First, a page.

Cross-Layer Cooperative Beamforming for Wireless Networks

Cross-Layer Cooperative Beamforming for Wireless Networks

Lun Dong (Drexel University, USA), Athina P. Petropulu (Drexel University, USA) and H. Vincent Poor (Princeton University, USA)
DOI: 10.4018/978-1-60566-665-5.ch007
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Cooperative beamforming (CB) is a signal transmission technique that enables long-range communications in an energy efficient manner. CB relies on cooperation from a set of distributed network nodes, each carrying a single transmit antenna and acting as elements of a virtual antenna array. By appropriately weighting their transmissions, the cooperating nodes form one or more beams to cooperatively transmit one or more message signals to the desired destinations. In this chapter, a cross-layer framework is presented that brings the CB ideas closer to implementation in a wireless network setting. The process of sharing among the network nodes the information to be beamed is studied and evaluated in terms of its effect on the spectral efficiency of the overall system. Optimal or suboptimal beamforming weights are designed, and queuing analysis is provided to study delay characteristics of source messages.
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Beamforming is a signal processing technique for directional signal transmission or reception. It applies to both radio and sound waves, and has been widely used in wireless communications, sonar, radar, medical imaging and other fields. In wireless systems, transmit beamforming involves a set of nodes that are typically elements of an antenna array. The signal to be beamed to a particular destination is made available to all array elements. Each antenna element multiplies the signal by a weight, and then transmits. The weighted signals from all antenna elements are then combined at the destination for further processing (e.g., equalization and symbol recovery). Suppose that antennas transmit weighted versions of the same signal, each at power , and the weights are such that all transmissions add up coherently at the destination (i.e., co-phasing). Then the power of the received signal is proportional to . The received signal-to-noise ratio (SNR) increases proportionally to , whereas the total transmit power increases only proportionally to . Thus, beamforming can achieve high energy efficiency. By adjusting the weights among the various antennas, one is able to control the beampattern, i.e., the distribution of power in space. Thus, beamforming enables space-division multiple access (SDMA), controls interference and increases the reliability of the communication link. There is also receive beamforming, where a set of antenna elements weight the signal that they receive due to one of more sources/targets. The sum of the weighted signals is processed by a central station in order to obtain information about the target or the incoming signal.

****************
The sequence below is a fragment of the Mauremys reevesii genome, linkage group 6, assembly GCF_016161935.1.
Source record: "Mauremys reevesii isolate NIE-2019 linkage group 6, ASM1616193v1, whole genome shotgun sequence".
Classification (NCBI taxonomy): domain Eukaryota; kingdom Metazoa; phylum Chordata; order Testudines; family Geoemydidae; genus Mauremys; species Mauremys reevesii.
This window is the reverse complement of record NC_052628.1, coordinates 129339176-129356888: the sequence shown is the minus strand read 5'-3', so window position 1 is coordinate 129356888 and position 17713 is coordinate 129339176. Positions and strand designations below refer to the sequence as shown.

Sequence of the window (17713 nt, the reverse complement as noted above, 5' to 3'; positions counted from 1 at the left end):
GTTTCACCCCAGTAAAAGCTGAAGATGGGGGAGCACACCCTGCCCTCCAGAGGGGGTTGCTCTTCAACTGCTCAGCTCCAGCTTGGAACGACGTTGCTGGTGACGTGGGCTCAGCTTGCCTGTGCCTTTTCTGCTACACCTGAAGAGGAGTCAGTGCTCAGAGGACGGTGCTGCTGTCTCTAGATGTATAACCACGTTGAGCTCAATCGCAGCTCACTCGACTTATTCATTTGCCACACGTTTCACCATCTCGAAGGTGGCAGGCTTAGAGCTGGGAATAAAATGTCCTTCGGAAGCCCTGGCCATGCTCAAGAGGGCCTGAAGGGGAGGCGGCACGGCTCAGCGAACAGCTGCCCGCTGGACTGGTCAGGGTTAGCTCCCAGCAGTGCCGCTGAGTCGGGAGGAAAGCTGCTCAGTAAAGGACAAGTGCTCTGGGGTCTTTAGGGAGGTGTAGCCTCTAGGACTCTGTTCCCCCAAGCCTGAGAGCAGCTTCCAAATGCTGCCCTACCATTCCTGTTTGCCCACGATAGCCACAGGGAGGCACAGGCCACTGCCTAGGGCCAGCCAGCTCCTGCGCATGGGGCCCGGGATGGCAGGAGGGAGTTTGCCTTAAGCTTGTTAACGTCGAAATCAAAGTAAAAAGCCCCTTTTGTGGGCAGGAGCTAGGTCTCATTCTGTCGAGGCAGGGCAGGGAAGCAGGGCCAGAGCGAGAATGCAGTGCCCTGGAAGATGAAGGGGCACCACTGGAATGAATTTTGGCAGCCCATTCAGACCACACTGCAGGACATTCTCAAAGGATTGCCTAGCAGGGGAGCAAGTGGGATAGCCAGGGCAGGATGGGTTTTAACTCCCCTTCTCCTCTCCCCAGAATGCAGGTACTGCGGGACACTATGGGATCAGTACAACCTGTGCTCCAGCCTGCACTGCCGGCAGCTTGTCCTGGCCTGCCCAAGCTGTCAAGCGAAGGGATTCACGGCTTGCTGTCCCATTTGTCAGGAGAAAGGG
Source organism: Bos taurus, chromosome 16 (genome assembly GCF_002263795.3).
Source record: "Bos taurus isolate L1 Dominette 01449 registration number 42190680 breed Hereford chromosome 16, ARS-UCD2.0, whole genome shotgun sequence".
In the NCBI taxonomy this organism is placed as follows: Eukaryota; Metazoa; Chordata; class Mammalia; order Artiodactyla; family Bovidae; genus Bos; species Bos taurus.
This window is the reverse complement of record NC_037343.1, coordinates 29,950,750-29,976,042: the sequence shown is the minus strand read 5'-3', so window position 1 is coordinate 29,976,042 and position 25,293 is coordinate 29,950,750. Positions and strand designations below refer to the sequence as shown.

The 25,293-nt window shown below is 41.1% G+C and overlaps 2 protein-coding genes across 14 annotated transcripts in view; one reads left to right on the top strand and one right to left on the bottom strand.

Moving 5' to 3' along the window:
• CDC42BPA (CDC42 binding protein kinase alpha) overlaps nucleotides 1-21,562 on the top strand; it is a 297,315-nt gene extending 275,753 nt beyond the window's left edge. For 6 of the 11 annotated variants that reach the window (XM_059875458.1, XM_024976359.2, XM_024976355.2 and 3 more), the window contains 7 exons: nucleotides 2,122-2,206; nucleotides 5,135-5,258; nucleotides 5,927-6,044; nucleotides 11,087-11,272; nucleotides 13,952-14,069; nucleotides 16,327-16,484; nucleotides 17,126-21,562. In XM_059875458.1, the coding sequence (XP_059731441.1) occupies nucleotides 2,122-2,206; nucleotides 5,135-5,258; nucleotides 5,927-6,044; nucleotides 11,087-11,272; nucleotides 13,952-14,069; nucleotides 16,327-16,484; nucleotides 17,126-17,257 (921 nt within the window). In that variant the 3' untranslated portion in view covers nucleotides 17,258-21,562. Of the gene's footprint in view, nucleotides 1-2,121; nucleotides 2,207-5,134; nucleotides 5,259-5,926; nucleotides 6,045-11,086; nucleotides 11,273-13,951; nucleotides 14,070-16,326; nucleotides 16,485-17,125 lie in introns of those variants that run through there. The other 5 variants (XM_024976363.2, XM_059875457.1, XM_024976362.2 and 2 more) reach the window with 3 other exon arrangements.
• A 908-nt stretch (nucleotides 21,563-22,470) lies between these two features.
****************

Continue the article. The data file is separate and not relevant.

Conventional beamformers, usually referred to as switched/fixed-beam antennas, use a fixed set of weights to combine the signals from the antennas and thus can only form a fixed set of beampatterns. A switch then selects the best beampattern, i.e., the one that yields the highest SNR, or signal-to-interference-plus noise ratio (SINR). The main advantage of the switched-beam approach is its simplicity, while its principle drawback is the lack of flexibility. Since the 1980s, there has been enormous interest in adaptive beamformers or smart antennas, in which signals from different antennas are combined by an adaptive algorithm (Compton, 1988). An adaptive beamformer is able to dynamically adapt its beampattern to satisfy various requirements in different scenarios.

Beamforming was initially studied in the context of an antenna array with elements at fixed locations (Godara, 1997; Krim & Viberg, 1996; Litva & Lo, 1996). Beamforming for linear arrays with randomly located antennas has also been studied in (Donvito & Kassam, 1979; Lo, 1964; Steinberg, 1972), where it was shown that with a large number of antennas a good beampattern can be formed with high probability. In all these cases, the signal to be beamed was provided to the antenna elements via a wireline connection. In a more recent work (Ochiai, Mitran, Poor & Tarokh, 2005), cooperative beamforming (also called collaborative or distributed beamforming) using a set of randomly distributed network nodes was proposed. Network nodes, each equipped with a single omni-directional antenna, were shown to be able to form a beam and collaboratively transmit a common signal to a far away destination. Due to the random placement of nodes, the beampattern could only be described in statistical terms. It was shown that, for N uniformly distributed nodes over a disk, the directivity can approach N. In (Ahmed & Vorobyov, 2008), it was shown that Gaussian distributed nodes can achieve even lower sidelobes than uniformly distributed nodes.

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